Coming to grips with child poverty
Child poverty is a terrible thing. If you’re like me, the notion of children living in our midst, without the basic necessities of life, is morally abhorrent and politically unacceptable.
In the case of adults in poverty, one can always ask to what extent their actions have contributed to their state. Children are by definition dependent. There is no moral ambiguity about their poverty.
But this natural generosity of spirit leaves Canadians prey to unscrupulous politicians and professional advocates for the social welfare industry. Do images of child poverty set the country’s heart strings vibrating? Then we can expect this fact to be exploited through campaigns grossly misrepresenting the real state of child poverty in this country. The federal election campaign is proving no exception.
It all seems to start from the claim that twenty five per cent of children in this country live in poverty, a number that we hear repeated endlessly. Do you feel guilty at the occasional twinge of scepticism when bombarded with this notion from television and the electoral hustings? Well, you should.
These exaggerations generally come from intellectually dishonest use of Statistics Canada data and other measures of low income. StatsCan regularly produces figures on what it calls the Low Income Cut-Off, or LICO. Poverty industry advocates consistently – and wrongly – refer to this as “the poverty line”, implying that anyone below it is in poverty. This is incorrect.
Don’t take my word for it. Here is what StatsCan says: “although [LICO] are commonly referred to as official poverty lines, they have no officially recognized status nor does Statistics Canada promote their use as poverty lines.” Why? The LICO simply tells us how many Canadians spend more than twenty per cent of their income above the average for food, clothing and shelter. Some of these people live in poverty. Some do not.
Another favoured measure is the simple one adopted by the Canadian Council on Social Development (CCSD). They say that a family – and hence its children – lives in poverty when their income is less than one-half the average income for a Canadian family of that size.
What’s wrong with these measures? They are not a measure of poverty, but chiefly of income inequality. They are relative measures. To understand what this means, consider the CCSD yardstick: if the incomes of all Canadians doubled, poverty would be unchanged. Even though those at the bottom would have twice as much to spend in absolute terms, their relative position would be the same. If Canadians below the line doubled their income, and those above tripled theirs, poverty would get worse, even though “low income” people would be massively and demonstrably better off.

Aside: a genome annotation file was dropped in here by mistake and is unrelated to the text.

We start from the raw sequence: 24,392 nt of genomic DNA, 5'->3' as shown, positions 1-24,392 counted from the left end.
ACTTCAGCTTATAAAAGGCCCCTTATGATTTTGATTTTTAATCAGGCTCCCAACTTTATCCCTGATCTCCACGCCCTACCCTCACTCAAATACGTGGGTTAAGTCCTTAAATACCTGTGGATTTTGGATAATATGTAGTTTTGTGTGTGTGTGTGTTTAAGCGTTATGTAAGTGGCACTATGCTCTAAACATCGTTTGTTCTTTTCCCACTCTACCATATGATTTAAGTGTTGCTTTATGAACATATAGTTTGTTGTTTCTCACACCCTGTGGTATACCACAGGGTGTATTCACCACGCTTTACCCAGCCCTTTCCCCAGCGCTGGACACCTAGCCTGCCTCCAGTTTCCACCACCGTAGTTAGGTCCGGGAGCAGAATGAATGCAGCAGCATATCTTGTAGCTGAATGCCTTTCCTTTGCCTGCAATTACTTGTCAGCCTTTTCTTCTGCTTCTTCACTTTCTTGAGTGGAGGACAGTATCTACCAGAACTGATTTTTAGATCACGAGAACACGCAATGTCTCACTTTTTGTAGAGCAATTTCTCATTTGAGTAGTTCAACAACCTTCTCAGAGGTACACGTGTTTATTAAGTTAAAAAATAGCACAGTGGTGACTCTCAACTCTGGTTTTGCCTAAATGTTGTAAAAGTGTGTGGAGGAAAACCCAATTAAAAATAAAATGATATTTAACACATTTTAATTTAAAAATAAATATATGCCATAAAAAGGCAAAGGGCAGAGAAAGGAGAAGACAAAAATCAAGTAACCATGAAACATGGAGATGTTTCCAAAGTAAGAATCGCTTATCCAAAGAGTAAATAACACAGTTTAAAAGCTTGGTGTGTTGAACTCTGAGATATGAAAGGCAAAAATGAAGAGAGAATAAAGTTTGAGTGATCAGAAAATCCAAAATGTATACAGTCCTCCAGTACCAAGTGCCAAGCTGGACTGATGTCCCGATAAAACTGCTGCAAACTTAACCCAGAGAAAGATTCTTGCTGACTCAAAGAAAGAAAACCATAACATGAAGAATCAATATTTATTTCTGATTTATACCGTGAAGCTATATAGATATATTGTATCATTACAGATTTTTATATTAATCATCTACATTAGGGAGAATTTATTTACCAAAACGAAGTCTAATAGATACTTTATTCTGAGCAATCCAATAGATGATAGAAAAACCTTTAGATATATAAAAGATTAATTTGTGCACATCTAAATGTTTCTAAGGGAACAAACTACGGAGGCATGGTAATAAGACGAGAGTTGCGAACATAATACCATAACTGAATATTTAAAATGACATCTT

People can disagree about whether the degree of income inequality we have in Canada is good or bad. What we should be able to agree on is that income inequality does not equal poverty. There are people who fall below the LICO or the CCSD lines whose incomes, while low, are more than adequate for their needs. There are others who are living in genuine poverty. Without credible measures of poverty, for kids or their parents, we risk diverting scarce public dollars to families and children who do not need them, at the expense of those who do.
Getting a fairer picture of the true size of the problem is important. Even more important is questioning our easy assumption that more money is the correct solution to the problems of genuinely poor children and their parents. A recent book by University of Chicago sociologist and self-proclaimed “hard-nosed liberal” Susan Mayer casts much doubt on this notion.
As writer Robert Samuelson observes, Mayer’s central question in What Money Can’t Buy is this: How important is money in enabling families to help their children escape poverty? Mayer’s answer, reluctantly but carefully arrived at is: not very. The most valuable things that parents pass on to their kids are attitudes and values, an approach to life that values hard work and success. Mayer found that parents who passed these values on had children who succeeded in that they stayed in school, got good grades and then jobs at good wages. These effects were independent of the parents’ incomes.
Money is important, and it is hard not to have enough of it. But if we really want to tackle the problems of child poverty we have to stop deluding ourselves about how bad the problem is. We also have to understand that poverty is cultural, a matter of values, at least as much as it is a question of income. Government cheques won’t solve that.
Brian Lee Crowley